Now we come to Allen Gardens every day, Homer needs to see his friends, we have to wait until he’s got a playmate. He’s not been fixed so he’s a bit of a pervert!
He’s twelve now, he’s an old man, could probably do with a bit of botox on his face. But he’s a happy dog and as they say, “Happiness keeps you young,” right?”
Charlie Pellicci (Yorkshire Terrier) & Nevio Pellicci
“He’s just been to the dog parlour on Columbia Rd for his summer haircut.
We used to have a guard dog at the cafe, about twenty years ago, an Alsatian called “Sparky,” because we’d been broken into and everyone got worried. But I was too young to appreciate him then.
I chose to get Charlie but he’s become the family’s dog now. Since Dad’s not been there, Mum’s become more attached to him – you know, we’ve started to have child “right of access” issues.
He eats very well! He has all the usual biscuits and steak pie, nice little bits of grilled chicken, seafood, he loves seafood. Only one thing he won’t eat – lettuce. He’ll lick the dressing off but won’t touch the leaves.
It is a good name for him. He looks like a real Charlie.”
Maya (Shih Tzu) & Lorraine Carter
“Oh, it was hard getting up every morning to walk her in the snow, but she loved it. Instead of her ball I threw her snowballs.
Life is different for dogs around here now. My Granddad had a dog, an Alsatian, that used to go on the round with the milkman in the morning and the evening. In Homerton we had a mongrel, he could have a free run, he’d just come back home when he was ready. You’ve got to watch out for them more now, and Maya’s so gentle, I’d be worried she’d be taken from me.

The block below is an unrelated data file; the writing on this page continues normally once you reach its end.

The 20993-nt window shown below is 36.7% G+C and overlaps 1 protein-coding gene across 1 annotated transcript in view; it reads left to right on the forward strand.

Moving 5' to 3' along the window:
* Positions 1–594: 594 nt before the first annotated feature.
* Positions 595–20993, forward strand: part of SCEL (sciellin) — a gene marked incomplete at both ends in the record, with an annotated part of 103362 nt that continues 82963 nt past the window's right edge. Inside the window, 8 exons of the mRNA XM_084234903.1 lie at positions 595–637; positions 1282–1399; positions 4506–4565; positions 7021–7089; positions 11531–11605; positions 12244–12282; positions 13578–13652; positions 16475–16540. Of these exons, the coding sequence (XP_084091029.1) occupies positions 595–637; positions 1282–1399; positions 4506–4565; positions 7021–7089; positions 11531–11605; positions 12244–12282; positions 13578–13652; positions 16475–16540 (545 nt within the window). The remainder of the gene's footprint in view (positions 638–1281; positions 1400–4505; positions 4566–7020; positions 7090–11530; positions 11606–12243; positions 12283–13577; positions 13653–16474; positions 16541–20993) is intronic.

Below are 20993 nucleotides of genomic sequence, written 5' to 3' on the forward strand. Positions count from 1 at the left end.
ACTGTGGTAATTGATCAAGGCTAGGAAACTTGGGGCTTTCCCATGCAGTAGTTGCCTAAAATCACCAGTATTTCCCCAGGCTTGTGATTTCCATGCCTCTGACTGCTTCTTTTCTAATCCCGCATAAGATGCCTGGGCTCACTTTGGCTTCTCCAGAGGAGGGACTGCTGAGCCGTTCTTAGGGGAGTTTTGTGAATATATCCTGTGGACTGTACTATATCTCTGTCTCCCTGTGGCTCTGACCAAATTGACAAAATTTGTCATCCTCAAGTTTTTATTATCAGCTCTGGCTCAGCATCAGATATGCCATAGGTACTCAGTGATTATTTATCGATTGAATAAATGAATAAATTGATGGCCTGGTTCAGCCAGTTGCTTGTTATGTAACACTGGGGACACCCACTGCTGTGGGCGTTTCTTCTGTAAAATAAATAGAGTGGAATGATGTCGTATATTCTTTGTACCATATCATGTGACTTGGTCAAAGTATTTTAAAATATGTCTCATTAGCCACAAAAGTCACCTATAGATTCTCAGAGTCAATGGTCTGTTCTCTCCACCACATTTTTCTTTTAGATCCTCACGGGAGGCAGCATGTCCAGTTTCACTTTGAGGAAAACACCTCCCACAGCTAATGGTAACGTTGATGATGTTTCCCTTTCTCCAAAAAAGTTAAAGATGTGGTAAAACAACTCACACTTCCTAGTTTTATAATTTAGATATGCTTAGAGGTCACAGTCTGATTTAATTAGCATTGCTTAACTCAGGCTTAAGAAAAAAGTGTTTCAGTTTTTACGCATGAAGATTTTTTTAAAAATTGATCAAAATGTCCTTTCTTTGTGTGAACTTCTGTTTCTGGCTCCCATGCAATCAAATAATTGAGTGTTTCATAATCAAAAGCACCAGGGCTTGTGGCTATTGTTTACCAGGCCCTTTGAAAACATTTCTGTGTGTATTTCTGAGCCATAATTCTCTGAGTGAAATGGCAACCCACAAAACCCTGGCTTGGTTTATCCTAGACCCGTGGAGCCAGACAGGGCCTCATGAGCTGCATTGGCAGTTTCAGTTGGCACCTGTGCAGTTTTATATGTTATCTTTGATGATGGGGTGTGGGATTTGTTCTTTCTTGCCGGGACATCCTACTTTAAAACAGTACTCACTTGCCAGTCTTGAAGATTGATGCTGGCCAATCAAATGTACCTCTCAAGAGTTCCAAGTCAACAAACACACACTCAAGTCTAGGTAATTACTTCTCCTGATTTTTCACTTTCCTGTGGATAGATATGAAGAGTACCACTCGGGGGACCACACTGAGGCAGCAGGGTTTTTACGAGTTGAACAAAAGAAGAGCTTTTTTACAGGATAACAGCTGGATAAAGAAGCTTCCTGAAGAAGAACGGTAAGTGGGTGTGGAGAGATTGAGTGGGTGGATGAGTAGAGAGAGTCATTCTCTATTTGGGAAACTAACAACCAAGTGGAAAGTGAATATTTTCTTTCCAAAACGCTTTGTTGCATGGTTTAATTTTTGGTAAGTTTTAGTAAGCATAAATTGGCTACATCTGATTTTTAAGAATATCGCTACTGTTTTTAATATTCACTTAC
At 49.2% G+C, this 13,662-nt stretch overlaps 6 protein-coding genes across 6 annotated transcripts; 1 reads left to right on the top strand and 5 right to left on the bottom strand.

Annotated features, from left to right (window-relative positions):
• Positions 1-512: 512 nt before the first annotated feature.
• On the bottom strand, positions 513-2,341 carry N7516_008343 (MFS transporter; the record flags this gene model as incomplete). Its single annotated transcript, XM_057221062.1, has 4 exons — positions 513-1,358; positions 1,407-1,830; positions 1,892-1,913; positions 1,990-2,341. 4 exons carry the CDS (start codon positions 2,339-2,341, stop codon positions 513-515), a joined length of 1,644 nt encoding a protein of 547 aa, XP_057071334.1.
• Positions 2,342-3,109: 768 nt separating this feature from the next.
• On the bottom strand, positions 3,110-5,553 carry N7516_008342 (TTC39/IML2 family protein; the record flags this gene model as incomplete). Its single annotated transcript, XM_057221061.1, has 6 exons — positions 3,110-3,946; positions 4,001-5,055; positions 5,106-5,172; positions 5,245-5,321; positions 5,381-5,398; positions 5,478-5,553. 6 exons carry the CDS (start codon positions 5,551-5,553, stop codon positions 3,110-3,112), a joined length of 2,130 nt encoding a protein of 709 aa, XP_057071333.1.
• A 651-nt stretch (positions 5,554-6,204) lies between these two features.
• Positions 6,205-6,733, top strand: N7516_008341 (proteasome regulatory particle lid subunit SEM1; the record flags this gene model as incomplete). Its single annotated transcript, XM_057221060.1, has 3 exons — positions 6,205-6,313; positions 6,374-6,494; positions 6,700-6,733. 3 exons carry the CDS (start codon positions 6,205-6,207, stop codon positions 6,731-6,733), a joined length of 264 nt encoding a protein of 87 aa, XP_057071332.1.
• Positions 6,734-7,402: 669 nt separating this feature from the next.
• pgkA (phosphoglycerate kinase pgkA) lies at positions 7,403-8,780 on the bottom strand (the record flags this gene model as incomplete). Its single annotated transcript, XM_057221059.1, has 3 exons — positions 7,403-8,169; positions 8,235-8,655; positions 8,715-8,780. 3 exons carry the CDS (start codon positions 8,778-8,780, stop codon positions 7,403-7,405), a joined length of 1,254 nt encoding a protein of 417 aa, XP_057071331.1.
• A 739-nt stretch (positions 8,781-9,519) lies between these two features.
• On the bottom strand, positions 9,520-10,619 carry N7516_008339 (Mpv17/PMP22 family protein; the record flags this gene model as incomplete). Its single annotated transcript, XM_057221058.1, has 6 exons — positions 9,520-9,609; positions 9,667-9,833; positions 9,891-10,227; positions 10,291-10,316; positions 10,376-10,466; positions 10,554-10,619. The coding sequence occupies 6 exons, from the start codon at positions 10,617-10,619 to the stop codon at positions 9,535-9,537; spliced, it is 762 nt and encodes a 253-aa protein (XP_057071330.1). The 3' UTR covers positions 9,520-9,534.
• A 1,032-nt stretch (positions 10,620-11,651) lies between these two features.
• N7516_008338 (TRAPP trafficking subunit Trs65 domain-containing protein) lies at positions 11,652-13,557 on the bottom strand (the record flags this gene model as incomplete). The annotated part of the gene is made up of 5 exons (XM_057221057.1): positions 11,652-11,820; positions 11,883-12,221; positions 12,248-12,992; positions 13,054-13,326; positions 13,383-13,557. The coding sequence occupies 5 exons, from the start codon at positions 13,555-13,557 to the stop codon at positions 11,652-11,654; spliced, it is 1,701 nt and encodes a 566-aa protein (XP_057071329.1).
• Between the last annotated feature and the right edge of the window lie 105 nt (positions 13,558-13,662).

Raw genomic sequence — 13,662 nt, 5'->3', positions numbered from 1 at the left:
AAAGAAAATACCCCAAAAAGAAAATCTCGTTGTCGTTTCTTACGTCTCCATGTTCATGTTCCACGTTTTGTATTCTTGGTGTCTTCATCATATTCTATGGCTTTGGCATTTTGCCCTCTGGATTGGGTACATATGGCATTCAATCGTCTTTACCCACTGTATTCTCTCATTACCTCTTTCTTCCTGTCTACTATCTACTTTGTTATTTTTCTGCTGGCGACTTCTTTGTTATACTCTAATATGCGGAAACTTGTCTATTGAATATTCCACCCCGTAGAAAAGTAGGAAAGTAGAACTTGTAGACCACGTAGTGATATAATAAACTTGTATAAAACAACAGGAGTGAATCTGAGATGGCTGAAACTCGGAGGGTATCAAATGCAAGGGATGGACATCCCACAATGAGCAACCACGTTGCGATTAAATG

But I wouldn’t live anywhere else. This area’s got “oomph,” I can breathe more here. And getting Maya was the right thing to do.
She’s a joy, an absolute joy.”
Stevie (Wire Fox Terrier) & George Wu
“He’s Tintin’s dog! I always liked Snowy more than Tintin, always wanted Snowy. And he is Snowy, but just not as clever as Snowy.
I got a sofa and came home to find he’d eaten one of the wooden arm rests.
It’s like having a kid. I’m a graphic designer, Stevie comes to work with me every day. He sits in a basket on the back of my bicycle and looks out. He’s ten kilos, it’s a nightmare.
He’s used to being carried, I have to carry him all the time at house parties or private views round here, or on the tube.
Stevie’s with me all the time – wherever I go, he goes.”
Cassius (German Shepherd) & Tony Morris
“Cass’s grandfather won Crufts in 2007 and 2008. I’m planning to enter him into shows too. We’ve been to the Shoreditch Dog Show and won some money. But Cass could win Crufts – I really want to enter him, he’s got winning genes in his body!
I’ve had him since he was eight weeks old. I walk him for two hours every morning. He’s learning to be calm around people and dogs, which is how you win championships.
I grew up on Goldsmiths Row. My dream is to move to St. Albans, because I’ve seen a lot of trouble around here. I’m not scared of anything though. I’m doing a diploma in English, I want to do a course in locksmithery and I’d like to be a gym instructor too.
And I’ll always have dogs.”
Forest (Dalmatian) & Joe Pritchett
“A bloke left him on my ex’s doorstep. Her house was like Dr. Doolittle’s. I said I’d take him home for one night and it’s been three and a half years.
He’s “Forest” because he’s a runner, bred to run alongside the carriages and Forest Gump was a runner too. And, well, I’m Nottingham Forest fan.
I had trouble, I found it hard to get on my feet, but now I feel like I’m a do-er. Having to be out three times a day for him, it helps with my motivation, it helps with everything.
I’ve never had to look after anything in my life but now I’ve got Forest.”
Photographs © Sarah Ainslie